On the eve of the presidential election in Belarus, the topic of the possible unification of our two countries has again become relevant. In the fraternal republic, a group of activists came up with the idea to hold a popular referendum on this issue and calls on their Russian like-minded people. What can come of this venture in practice?
This initiative was made by Belarusian public figure Andrei Ivanov, who stated:
Belarusian patriotic forces decided to initiate a referendum for the speediest re-establishment of a single union Fatherland. Because it’s a swing on a swing: it is necessary, it is not necessary, the people want it - the people do not want it. It is necessary to show what the people want.
It sounds great, and in our country there will certainly be a mass of people, especially the older generation, who sincerely support this initiative. But for the "wedding" of Russia and Belarus, two are needed, but from the "other" side, everything is not so clear. Is unification of two fraternal peoples and countries necessary? Of course you need. And Ukraine, Kazakhstan and many other post-Soviet states should participate in this. This is beneficial both economically and militarily. Unfortunately, a lot of time wasted in vain, which is a stumbling block.
Minsk formed its own national and political elites who are not at all interested in giving Moscow part of their sovereignty and letting near-Kremlin oligarchs into their own garden. Not so unequivocally and at the level of inhabitants. Over the past quarter century, a new generation of Belarusians has grown up, who know about the USSR only from textbooks and films. The image of modern Russia is not as attractive to them as that of the neighboring EU, where the standard of living is much higher.
Numerous foreign NGOs are doing their job, brainwashing young people. Instead of “lace panties” and European-quality roads, they will receive privatization of the remnants of state property and de-industrialization, and after that they themselves will have to go to the EU “zarobitchanami” on these wonderful roads. Older people understand this, but who is listening to them?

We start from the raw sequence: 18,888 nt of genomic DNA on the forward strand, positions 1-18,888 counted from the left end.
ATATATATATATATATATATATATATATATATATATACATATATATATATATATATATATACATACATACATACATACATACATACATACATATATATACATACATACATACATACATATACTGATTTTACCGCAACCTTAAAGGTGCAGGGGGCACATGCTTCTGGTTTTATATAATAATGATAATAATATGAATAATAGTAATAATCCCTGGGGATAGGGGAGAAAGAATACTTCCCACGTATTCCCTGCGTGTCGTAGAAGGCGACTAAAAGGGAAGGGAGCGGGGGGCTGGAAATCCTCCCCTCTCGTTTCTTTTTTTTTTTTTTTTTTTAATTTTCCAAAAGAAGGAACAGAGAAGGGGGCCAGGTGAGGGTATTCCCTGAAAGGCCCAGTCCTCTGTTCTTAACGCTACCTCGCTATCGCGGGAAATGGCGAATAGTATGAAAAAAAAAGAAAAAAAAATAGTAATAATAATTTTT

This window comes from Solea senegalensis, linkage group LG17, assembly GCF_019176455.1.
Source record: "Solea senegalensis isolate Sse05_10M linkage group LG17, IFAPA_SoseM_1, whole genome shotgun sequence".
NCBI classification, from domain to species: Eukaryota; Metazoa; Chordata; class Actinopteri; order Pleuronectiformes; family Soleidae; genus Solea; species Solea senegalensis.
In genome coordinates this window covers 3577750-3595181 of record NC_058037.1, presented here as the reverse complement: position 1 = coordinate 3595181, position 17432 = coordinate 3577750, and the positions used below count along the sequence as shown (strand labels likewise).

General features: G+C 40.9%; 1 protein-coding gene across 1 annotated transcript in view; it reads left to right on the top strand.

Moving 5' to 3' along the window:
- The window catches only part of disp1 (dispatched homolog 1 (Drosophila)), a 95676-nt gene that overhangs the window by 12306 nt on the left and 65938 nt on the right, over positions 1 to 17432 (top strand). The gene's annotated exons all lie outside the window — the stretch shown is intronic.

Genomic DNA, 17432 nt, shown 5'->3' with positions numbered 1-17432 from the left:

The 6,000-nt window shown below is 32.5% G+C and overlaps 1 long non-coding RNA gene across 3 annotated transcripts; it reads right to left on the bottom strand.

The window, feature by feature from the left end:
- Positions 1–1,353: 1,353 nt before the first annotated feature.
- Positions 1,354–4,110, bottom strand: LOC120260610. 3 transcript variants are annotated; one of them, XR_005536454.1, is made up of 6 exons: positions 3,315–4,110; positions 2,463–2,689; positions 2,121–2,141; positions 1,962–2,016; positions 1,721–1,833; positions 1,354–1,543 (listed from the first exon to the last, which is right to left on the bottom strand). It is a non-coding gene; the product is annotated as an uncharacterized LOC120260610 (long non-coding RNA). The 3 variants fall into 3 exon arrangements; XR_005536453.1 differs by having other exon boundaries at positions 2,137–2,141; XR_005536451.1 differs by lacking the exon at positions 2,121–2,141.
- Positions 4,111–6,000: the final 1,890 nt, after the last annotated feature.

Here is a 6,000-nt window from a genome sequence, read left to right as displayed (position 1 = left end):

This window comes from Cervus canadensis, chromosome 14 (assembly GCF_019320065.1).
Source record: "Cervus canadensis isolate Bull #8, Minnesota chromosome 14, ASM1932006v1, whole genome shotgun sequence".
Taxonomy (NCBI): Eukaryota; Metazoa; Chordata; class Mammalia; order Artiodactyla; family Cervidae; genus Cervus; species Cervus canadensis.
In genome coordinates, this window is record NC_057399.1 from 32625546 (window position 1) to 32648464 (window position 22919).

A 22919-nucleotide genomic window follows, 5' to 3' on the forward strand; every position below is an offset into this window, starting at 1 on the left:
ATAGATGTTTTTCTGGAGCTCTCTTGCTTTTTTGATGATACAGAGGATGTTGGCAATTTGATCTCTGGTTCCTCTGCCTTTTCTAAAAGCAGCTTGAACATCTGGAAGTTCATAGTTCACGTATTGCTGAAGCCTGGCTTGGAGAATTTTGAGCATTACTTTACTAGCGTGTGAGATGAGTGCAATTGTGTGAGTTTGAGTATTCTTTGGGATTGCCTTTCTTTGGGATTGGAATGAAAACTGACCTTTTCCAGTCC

It turns out that had a nationwide referendum been held in Belarus to unite with Russia, its results would not be so clear. This is provided that the plebiscite is initiated "from below", with the neutrality of official Minsk. If the authorities see a threat to themselves in such an undertaking and take it with hostility, then for activists it will not end in any good way.
However, the opinion of the people is, at times, an abstract and unstable value, which is influenced by calculation methods. If President Lukashenko wishes a real unification with Russia and if he initiates a referendum “from above”, then the media support will be appropriate, and a ballot box will be placed next to a glass of seeds near each garbage can. Then the plebs will need to put a cross under the answer options “Yes, not against” and “No, not against.” All this is a joke, of course, but you understand ...
But seriously, the main barrier to the integration of the two countries today is President Lukashenko, who does not want to give up a bit of his personal power. If he so desires, such a referendum can be used by Minsk precisely to ward off the Kremlin’s integration efforts. Given the “correct” submission to the media, the idea of unification can cause persistent rejection by the majority of Belarusians, and the negative result of the vote will be used by Alexander Grigoryevich as a killer argument against.
In general, the keys to the Union State lie “under the pillow” of President Lukashenko.